Radio Disney: A Place For Music That's Both Safe and Cool

Filed under: Music, Activities: Big Kids, Activities: Tweens

Ernest Martinez is the creative director at Radio Disney. Credit: Disney/ABC Photo, Craig Sjodin

Every day, at any hour, kids in America can spin a dial or log on and land on a kid-friendly radio station with great beats. No surprise -- its antennae are shaped like mouse ears.

With a morning show that offers up an alternative to the morning zoo format available in most markets, daytime shows for the preschool set and a steady rotation of celebrity interviews, call-in contests and listener feedback, Radio Disney is one station still devoid of sex and drug references -- but they've got the rock and roll.

So how do they meet the demands of the tween target audience, satisfy parents and still fill in some programming for kids as young as 3? ParentDish talked to the station's creative director, Ernest "Ernie D." Martinez, a father of three kids ranging from 3 years old to 14, via a phone interview about the new Disney generation's music.

ParentDish: Is it a big challenge to have such a wide range of ages listening to you?

Ernest "Ernie D." Martinez.: Yes! It's a big challenge -- mainly because my goal every time I go on the air is not just to entertain the kids but also to entertain the parents.

PD: Do you feel that you're providing a musical education to kids?

ED: To a certain extent, yeah. I think we're letting them know especially when new artists come in. We have this thing going on called Next Big Thing which airs on the Disney Channel and on Radio Disney . . . kids can vote on who's going to be the next big artist. It's along the lines of letting them know who they are -- it's more educating them about those types of artists, newer artists. But mainly, I think my main responsibility of being on air is making sure they have fun listening. It's not really education; it's more in between. It's education and entertainment.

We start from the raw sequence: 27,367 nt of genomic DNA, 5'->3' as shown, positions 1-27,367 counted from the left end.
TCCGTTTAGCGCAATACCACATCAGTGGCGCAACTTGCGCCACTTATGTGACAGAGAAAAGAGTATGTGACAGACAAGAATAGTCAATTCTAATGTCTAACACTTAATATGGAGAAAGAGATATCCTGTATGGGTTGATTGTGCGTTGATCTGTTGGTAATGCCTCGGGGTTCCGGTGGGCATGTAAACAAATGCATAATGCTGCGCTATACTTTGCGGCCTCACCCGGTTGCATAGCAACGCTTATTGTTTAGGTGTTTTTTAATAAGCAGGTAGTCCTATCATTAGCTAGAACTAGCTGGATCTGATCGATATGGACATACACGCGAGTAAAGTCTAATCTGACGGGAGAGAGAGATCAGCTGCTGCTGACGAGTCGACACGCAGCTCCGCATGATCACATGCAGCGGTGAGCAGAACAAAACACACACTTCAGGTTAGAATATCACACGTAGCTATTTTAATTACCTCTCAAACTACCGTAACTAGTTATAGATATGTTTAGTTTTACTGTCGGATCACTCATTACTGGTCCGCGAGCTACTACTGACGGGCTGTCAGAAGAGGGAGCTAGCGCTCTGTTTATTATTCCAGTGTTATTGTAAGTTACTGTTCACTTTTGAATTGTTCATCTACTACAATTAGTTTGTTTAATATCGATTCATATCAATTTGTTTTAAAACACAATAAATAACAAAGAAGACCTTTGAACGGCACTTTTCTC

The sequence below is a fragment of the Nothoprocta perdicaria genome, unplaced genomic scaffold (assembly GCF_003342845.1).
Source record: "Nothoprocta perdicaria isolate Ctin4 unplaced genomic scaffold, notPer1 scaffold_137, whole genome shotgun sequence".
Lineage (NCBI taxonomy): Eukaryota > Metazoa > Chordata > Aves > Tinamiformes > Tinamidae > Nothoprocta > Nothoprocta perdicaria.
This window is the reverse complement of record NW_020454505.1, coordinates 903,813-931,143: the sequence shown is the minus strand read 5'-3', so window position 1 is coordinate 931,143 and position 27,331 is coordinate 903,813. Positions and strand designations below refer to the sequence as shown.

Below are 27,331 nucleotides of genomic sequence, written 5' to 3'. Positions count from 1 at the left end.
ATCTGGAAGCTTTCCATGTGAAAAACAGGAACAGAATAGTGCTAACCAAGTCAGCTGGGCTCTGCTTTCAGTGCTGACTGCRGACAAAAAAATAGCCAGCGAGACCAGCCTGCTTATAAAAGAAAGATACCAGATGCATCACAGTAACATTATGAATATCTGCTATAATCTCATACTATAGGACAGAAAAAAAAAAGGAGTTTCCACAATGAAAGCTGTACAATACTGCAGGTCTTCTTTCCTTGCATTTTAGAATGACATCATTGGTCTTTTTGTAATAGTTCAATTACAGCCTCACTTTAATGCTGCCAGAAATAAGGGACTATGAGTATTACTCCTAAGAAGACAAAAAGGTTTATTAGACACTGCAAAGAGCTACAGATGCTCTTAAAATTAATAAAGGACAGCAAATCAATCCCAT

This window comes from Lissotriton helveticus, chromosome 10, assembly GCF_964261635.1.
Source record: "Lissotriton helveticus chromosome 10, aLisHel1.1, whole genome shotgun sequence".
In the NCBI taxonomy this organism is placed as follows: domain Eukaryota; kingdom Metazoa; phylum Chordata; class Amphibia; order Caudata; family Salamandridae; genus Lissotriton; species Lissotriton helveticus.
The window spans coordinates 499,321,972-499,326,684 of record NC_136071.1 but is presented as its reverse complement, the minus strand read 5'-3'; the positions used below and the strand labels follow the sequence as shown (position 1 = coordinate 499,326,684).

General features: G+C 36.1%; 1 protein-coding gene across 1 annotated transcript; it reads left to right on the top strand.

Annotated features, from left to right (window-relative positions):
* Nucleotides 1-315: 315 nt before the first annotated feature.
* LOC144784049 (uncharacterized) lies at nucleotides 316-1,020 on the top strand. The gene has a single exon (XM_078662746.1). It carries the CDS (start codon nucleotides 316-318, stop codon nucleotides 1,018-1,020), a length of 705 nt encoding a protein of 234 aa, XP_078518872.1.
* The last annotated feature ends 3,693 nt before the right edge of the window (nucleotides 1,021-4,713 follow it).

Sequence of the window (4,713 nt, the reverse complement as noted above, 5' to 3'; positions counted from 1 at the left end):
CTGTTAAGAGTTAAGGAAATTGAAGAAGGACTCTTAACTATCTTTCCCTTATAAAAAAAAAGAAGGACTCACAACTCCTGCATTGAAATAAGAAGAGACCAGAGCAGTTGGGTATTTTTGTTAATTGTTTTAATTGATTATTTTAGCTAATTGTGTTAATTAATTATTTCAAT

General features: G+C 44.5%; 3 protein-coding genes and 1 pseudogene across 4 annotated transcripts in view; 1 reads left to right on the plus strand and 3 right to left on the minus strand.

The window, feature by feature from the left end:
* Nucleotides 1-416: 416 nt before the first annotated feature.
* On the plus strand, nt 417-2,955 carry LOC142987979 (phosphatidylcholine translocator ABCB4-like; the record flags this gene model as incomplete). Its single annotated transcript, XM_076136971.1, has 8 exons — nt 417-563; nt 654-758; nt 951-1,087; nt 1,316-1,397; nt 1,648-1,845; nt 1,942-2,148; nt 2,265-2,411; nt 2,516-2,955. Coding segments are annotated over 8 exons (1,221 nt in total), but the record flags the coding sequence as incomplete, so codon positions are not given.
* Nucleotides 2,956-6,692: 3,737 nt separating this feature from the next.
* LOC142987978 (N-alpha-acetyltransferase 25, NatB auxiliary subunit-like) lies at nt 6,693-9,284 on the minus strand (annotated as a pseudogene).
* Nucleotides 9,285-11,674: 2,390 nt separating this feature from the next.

PD: What do you notice the kids tune in for?
ED: We have artist takeovers. It's funny to see our call volumes spike whenever Justin Bieber comes in or Demi Lovato comes in or Selena Gomez is a big one, too. The kids just get so much more interested, and I don't want to say listen more intently but take more of an initiative to call and interact when they get to talk to Selena Gomez or Demi Lovato or Justin Bieber or somebody like that.

PD: How has being a dad influenced what you do at the station?
ED: I've been here for a little over 12 years, so there were times when I really wasn't thinking about it. But now, as a parent, it's changed my whole perspective of how I do my show in particular. Not only do I have to provide that safe zone for families, but it also makes me think about how much harder it is to do that kind of entertainment and still be relevant. You have certain artists or certain people doing certain things that really aren't acceptable for most families, but I think the trick is in that finding a fun entertainment environment that's also fun and safe for kids in a fun way that they like taking part in.